The Creationists might all worship the same god, but if they can’t even agree upon which building they want to talk about him in, why should any citizen or student of Texas expect a Creationist-approved textbook to exhibit any kind of moral influence on their behavior and thinking? Even if the textbook in question specifically concerns creation and Christianity, no Creationist textbook editor or team of editors will ever produce anything about American Christianity teachable, memorable, or influential to students because of the religion’s vast and various theologies, denominations, spin-offs, creeds, sects. Students–even those most enthusiastic, most receptive to ANY kind of Creationist and/or Christian eduction–would encounter at best, a gray haze.

Blake further fails to mention that there was never a time in Texas history when some faction wasnt:

using its clout to infuseultraconservative ideals.

And because Blake seems to assume that some Great Liberal/Progressive Era of Texas once existed, her report can permit such farcical, absolute statements like:

never before has the boards right wing wielded so much power over the writing of the states standards [for textbooks].

When did the right wing not have power in the State of Texas (including power over the state’s standards for textbooks)? Really, when was this?

While Don McLeroy and the Creationists’ liberal experiment stands doomed to fail (predestined, if you will), the rest of the nation can take comfort in knowing that Texas Tradition (or Conservatism, or Creationism, or whatever they’re calling it this week) will continue, will abide, will endure and insure that no graduate of the state’s public school system will ever receive a Nobel Prize for any branch of science or work of literature (much less be nominated). Perhaps that is predestined also.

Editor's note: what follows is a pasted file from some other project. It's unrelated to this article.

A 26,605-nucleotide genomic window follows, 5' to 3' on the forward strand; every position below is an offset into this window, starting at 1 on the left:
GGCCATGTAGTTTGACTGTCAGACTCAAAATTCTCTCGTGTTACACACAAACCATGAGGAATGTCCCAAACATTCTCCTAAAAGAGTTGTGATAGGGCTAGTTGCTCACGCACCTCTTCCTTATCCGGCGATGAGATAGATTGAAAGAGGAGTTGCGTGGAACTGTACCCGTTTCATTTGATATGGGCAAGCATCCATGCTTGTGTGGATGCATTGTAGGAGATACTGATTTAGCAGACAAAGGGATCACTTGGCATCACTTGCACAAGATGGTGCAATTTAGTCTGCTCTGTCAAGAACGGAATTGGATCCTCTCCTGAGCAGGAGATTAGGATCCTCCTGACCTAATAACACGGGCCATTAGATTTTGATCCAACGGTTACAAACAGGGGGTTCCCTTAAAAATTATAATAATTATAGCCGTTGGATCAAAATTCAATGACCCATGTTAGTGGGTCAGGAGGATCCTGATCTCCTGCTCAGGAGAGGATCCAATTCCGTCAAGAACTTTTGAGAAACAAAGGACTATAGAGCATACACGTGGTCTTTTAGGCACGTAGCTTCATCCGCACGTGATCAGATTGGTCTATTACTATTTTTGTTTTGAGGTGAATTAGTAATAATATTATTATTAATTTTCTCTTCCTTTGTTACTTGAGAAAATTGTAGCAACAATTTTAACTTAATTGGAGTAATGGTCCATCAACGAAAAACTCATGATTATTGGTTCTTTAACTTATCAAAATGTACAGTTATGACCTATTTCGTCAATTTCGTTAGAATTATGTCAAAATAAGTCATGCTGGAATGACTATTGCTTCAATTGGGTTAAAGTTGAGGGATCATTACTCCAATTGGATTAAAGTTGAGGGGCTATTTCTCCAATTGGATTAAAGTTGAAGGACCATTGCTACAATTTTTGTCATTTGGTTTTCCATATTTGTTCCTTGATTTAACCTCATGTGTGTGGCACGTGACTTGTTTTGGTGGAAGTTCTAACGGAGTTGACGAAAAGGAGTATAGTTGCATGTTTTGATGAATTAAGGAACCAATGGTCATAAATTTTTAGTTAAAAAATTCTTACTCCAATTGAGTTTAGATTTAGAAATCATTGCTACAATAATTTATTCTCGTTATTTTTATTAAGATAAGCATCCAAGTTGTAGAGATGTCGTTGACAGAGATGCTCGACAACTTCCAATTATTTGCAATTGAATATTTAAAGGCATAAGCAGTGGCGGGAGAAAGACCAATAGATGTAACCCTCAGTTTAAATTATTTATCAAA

Surely there are more interesting ways to waste property-taxes other than buying shoddy schoolbooks. Surely Texans have not lost complete creativity in that regard. So first thing’s first. It’s time to say bon voyage to NASA. “Adios, all you asshole astronomers!” because to continue maintaining the National Aeronautic and Space Administration within the State of Texas makes about as much sense as opening up a sausage shop in the middle of Mecca.

UPDATE I:

The context of the post above is limited to the medium of textbooks only. But as John Derbyshire observes over at National Reviews The Corner, if textbooks can’t quite indoctrinate students, electronic media certainly can:

The Children’s Hour [John Derbyshire]

The Hamas TV channel, those jolly folk that gave us Farfur, the Jew-hating Mickey Mouse clone, are at it again:

Hamas’ terrorist TV channel — which routinely indoctrinates kids by portraying Israelis as ghouls — is launching a new cartoon series that depicts another enemy, the Palestinian Authority police.

A pilot episode shows a toadyish Palestinian officer watching as a Jewish character machine-guns a group of West Bank children to death and drinks their blood. “You killed our children before my eyes,” the officer says meekly. “I will respond with even more peace.”

But wait — who’s this? Why, it’s al-Bahni the purple dinosaur! Come on, sing along now, children. You all know the tune:

I love death, death loves me,
Martyrdom will make us free . . .

UPDATE II: I concede to Blake that an instance of a kind of Great Liberal/Progressive Era in Texas, and probably more progressive than liberal, is mentioned somewhere in Robert Caro’s The Path to Power (1982) (to which I have on loan at the moment). I seem to remember, in the context of LBJ’s first campaign for Congress in TX District 10, someone quoted for the farmers political movement of the Texas Hill Country as having said:   “You have to remember that Roosevelt was a kind of God around here,” however, in the context of the quote, LBJ was struggling in his campaign despite Roosevelt being “a kind of God” to poor, progressive farmers.